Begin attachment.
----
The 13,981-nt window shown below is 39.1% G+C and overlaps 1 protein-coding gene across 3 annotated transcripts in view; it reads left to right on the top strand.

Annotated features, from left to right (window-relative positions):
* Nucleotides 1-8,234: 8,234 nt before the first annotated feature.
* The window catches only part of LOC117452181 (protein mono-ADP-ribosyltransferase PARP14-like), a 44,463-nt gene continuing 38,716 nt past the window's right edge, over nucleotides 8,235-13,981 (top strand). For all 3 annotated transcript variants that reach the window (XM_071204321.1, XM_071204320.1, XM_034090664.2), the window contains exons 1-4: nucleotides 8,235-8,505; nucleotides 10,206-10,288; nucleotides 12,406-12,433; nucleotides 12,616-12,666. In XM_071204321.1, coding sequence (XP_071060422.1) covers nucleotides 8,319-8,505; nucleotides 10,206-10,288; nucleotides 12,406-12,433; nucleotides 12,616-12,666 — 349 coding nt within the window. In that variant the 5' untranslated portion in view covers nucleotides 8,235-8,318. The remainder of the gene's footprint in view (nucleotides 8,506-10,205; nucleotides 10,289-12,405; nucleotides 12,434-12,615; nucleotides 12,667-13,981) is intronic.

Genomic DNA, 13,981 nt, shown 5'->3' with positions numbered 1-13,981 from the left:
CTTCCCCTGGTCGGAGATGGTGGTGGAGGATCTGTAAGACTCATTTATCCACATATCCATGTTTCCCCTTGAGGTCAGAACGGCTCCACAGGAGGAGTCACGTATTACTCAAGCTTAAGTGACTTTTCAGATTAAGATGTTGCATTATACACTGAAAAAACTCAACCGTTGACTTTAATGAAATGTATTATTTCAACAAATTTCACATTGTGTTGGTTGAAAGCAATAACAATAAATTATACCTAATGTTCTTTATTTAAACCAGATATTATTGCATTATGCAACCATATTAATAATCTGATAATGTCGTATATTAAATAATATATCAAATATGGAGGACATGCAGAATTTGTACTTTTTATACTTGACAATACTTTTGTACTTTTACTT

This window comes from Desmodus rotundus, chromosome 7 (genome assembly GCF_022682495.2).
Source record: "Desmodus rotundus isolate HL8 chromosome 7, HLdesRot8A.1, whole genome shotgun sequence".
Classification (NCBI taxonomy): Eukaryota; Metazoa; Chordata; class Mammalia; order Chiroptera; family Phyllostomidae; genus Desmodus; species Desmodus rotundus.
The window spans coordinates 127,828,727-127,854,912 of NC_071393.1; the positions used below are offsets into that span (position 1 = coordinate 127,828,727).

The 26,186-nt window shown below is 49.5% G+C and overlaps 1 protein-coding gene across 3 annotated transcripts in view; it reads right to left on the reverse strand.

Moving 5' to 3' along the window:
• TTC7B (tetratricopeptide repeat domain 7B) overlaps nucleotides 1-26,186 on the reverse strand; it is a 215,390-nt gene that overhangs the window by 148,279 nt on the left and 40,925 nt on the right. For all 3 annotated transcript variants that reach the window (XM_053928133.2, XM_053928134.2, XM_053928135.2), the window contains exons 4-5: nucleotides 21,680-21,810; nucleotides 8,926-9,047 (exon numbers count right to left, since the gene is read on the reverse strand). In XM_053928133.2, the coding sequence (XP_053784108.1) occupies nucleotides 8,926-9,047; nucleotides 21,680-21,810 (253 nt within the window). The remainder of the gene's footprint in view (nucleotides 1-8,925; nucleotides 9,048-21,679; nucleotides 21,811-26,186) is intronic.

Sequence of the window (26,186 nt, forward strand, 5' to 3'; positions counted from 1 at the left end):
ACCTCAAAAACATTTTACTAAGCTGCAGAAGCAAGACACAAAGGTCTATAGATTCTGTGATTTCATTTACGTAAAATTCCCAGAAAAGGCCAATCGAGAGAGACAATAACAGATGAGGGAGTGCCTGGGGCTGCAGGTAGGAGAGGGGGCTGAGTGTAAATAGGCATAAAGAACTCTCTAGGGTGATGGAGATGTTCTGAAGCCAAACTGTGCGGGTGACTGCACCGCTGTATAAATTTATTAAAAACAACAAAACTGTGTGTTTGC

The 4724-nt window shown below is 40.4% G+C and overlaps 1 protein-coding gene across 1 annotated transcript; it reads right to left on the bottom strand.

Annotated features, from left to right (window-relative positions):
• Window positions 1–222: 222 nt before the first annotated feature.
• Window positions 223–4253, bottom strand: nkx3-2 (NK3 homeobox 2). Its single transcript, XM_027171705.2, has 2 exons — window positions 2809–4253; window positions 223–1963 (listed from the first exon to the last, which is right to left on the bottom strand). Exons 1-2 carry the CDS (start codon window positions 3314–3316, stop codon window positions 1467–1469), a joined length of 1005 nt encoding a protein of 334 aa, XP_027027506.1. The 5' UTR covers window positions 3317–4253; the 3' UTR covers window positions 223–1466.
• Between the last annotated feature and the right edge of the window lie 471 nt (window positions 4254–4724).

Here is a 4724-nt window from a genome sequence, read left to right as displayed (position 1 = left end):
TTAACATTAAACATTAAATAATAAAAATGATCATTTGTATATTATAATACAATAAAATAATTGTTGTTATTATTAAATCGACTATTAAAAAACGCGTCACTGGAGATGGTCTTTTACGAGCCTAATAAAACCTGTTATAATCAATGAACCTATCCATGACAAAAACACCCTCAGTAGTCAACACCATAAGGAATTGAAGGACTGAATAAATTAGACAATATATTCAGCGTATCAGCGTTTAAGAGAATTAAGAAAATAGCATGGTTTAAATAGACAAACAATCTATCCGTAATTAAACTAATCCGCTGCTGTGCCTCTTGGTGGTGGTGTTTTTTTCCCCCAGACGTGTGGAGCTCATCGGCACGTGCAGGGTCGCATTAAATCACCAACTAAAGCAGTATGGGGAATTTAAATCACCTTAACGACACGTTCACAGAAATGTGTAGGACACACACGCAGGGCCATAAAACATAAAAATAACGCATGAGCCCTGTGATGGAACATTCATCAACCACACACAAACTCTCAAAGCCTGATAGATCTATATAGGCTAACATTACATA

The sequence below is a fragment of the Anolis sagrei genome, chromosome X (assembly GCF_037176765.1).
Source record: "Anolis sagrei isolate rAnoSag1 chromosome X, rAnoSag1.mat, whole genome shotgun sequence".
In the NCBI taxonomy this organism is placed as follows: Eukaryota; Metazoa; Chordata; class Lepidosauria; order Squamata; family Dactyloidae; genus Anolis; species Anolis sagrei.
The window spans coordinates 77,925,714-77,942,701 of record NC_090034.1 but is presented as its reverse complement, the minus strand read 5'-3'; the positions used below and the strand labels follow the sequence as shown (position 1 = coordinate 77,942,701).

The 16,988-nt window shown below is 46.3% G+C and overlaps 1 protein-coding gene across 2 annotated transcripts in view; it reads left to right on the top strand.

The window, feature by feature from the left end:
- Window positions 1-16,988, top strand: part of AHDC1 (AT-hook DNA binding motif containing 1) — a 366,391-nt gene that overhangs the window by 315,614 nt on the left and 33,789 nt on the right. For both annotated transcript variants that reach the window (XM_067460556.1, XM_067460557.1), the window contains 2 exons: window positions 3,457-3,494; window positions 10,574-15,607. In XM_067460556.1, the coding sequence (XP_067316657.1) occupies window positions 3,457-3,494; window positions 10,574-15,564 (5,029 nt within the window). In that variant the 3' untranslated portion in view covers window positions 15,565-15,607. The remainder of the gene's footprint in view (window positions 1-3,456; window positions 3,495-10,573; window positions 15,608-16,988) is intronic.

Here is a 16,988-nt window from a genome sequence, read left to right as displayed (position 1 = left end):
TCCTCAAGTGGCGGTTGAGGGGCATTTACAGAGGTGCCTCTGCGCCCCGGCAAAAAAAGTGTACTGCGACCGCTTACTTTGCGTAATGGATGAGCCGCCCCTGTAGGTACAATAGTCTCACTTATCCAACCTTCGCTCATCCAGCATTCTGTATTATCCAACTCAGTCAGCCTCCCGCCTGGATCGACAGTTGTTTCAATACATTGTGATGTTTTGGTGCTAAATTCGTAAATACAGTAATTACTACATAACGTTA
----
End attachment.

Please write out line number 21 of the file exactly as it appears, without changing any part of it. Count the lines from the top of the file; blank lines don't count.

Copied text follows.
Here is a 4724-nt window from a genome sequence, read left to right as displayed (position 1 = left end):